Design and layout can be fast if the cut-out dimensions are pre-planned.
Stairways and Stairwell – Design and Layout
If architectural building plans are being used for a project, the rise and the run of the stairways in the building would have usually been designed by the architect, and the unit rise (rise height), unit run (tread width), and the number of risers and treads for each stairway would also have been already determined along with the stairwell opening.
In these cases, the stairwell openings are framed first in accordance with the plan. The carpenters, then, layout and construct the rough stairways using the architect's plan. Carpenters may be required to design and construct any stairways and stairwell.
An important element in stair design is the mathematical relationship between the riser (unit rise) and the tread (unit run) dimensions.
The ratio of these two elements (or similarly, the ratio of the total rise and total run of the stairways) determines the slope of stairways.
Riser to Tread Ratio
One of three simple generally-accepted rules is normally used for determining the riser to tread (unit rise-to-run) ratio:
Unit run (tread) + (2 × unit rise) = 24” to 25”
Unit run + unit rise = 17” to 18”
Unit run × unit rise = 70” to 75”
Determining Riser Height and Tread Run
Normally, the preferred slope of stairways is between 30 to 35 degrees for maximum ease in climbing and safe descent.
Whenever possible, a unit rise between 7" and 7 ½" and a unit run between 10 ½" and 12" is recommended; this will result in a slope of 30 to 35 degrees. The maximum unit rise and minimum unit run permitted by code are often used in building plans or by contractors to minimize stairway space.
The tread run (unit run) or depth is measured from the face of one riser to the face of the next and does not include any nosing.
Determining Stairwell Openings
Stairwell – an opening in the floor for a stairway.
If a stairwell has been framed but the unit rise and run of the stairway are not specified, they must be determined. If the stairwell hasn’t been framed, the opening for the desired headroom clearance should be determined as follows. Click on each button to find out more:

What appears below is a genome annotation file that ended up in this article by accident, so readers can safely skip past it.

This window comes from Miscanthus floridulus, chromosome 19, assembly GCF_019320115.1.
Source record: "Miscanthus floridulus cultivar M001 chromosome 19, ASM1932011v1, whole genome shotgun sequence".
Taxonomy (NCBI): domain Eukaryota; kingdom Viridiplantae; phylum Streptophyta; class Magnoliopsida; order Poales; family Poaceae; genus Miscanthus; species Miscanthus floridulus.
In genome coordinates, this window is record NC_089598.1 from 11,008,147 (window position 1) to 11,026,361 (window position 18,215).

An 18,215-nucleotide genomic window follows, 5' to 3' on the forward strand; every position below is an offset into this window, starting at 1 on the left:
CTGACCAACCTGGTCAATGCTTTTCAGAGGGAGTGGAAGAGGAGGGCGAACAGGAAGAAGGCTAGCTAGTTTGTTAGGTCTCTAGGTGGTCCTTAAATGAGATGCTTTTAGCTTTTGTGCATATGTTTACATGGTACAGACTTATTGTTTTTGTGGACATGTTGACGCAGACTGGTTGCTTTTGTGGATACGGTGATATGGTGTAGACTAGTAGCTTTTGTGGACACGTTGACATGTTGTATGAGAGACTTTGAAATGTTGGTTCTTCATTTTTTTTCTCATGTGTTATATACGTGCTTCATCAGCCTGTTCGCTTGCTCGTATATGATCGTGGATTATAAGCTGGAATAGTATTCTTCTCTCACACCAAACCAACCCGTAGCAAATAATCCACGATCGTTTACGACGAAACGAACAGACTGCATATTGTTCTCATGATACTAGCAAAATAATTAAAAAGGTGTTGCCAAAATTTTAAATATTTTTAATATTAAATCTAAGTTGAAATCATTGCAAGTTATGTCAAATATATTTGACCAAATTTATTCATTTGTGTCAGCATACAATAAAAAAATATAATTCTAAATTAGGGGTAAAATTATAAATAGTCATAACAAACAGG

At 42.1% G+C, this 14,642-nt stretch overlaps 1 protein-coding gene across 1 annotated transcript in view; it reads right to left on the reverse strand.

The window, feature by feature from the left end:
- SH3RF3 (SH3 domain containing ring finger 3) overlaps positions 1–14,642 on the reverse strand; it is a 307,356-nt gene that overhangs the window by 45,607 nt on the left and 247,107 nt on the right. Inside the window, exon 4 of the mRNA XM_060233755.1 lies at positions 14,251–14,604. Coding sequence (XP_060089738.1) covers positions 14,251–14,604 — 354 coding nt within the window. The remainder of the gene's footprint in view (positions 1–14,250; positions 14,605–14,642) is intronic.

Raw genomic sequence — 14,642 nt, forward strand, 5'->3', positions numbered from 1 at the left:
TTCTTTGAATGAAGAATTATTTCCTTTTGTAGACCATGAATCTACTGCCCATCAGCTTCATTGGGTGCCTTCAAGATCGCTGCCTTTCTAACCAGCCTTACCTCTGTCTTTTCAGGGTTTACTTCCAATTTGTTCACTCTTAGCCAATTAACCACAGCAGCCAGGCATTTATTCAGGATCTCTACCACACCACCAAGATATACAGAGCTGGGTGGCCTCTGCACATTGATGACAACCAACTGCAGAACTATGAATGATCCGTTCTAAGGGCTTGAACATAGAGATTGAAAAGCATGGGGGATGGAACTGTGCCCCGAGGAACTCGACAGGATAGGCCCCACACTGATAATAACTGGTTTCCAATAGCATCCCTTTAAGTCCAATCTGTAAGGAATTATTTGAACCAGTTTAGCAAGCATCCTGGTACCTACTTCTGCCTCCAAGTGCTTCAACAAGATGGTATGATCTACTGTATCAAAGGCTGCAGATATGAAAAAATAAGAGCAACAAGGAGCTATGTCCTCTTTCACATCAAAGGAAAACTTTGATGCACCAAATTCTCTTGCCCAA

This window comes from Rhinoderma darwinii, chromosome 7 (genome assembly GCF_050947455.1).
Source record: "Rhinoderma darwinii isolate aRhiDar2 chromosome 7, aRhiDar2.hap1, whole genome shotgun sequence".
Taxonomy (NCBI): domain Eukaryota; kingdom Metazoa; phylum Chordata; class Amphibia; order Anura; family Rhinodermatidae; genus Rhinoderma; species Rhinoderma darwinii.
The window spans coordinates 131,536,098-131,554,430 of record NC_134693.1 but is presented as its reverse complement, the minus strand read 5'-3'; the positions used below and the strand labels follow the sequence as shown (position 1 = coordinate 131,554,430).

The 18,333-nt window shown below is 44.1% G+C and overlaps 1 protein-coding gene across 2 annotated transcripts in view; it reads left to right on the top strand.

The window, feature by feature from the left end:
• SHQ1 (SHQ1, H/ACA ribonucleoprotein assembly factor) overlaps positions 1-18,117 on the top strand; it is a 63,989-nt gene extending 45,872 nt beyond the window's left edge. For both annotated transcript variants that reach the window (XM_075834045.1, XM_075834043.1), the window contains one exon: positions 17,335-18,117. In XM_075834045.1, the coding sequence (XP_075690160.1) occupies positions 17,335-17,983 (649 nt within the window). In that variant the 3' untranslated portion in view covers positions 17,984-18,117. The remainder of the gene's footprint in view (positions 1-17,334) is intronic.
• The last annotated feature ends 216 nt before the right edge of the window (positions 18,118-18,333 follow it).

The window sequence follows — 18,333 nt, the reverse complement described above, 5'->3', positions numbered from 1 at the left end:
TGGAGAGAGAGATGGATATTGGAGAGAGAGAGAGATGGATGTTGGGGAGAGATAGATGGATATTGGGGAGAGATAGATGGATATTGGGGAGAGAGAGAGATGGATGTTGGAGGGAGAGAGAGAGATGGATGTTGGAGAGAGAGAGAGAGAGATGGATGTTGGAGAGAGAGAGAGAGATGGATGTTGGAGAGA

The stair opening width for a straight stairway is determined by the desired width of the stairway plus the thickness of any skirt board(s).
The stairwell width for an open U-shaped stairway could be as wide as both stairways, plus the skirt board, plus the amount of space required to turn the U-shaped handrail.
In instances when the stairway has already been framed, the unit rise, run, and headroom clearance dimensions that are used may not be available.
In these rare cases you must determine the stairway unit rise and run, along with the total run based on the length of the stairwell opening, the total stairwell rise and the minimum headroom clearance allowed.
Laying Out and Cutting a Stringer
Marking a cutout stringer is a simple task. It can be done with either a framing square or a pitch board.
When using a framing square, the blade will represent the unit run and the tongue will represent the unit rise.
To make the stair layout go faster, a set of stair gauges can be used to set the unit rise and run measurements on the framing square.
Reinforcing Cutout Stringers
Some carpenters will add a 2 × 4 or 2 × 6 reinforcement known as a strongback to all longer cutout stair stringers that are supported only at the header and the floor, and not fastened to an adjacent wall.
This strongback is secured to one side of the cut string below the cut notch to add strength and rigidity.
It is also common practice to secure a 2 × 4 ledger to the floor and/ or header to add strength to the stair assembly. The stair stringers are notched to fit over the 2 × 4 ledger.
The size and position of the riser boards establish the height, depth, and spacing of the stair. When the stairs are wide, a center brace is needed for additional support.
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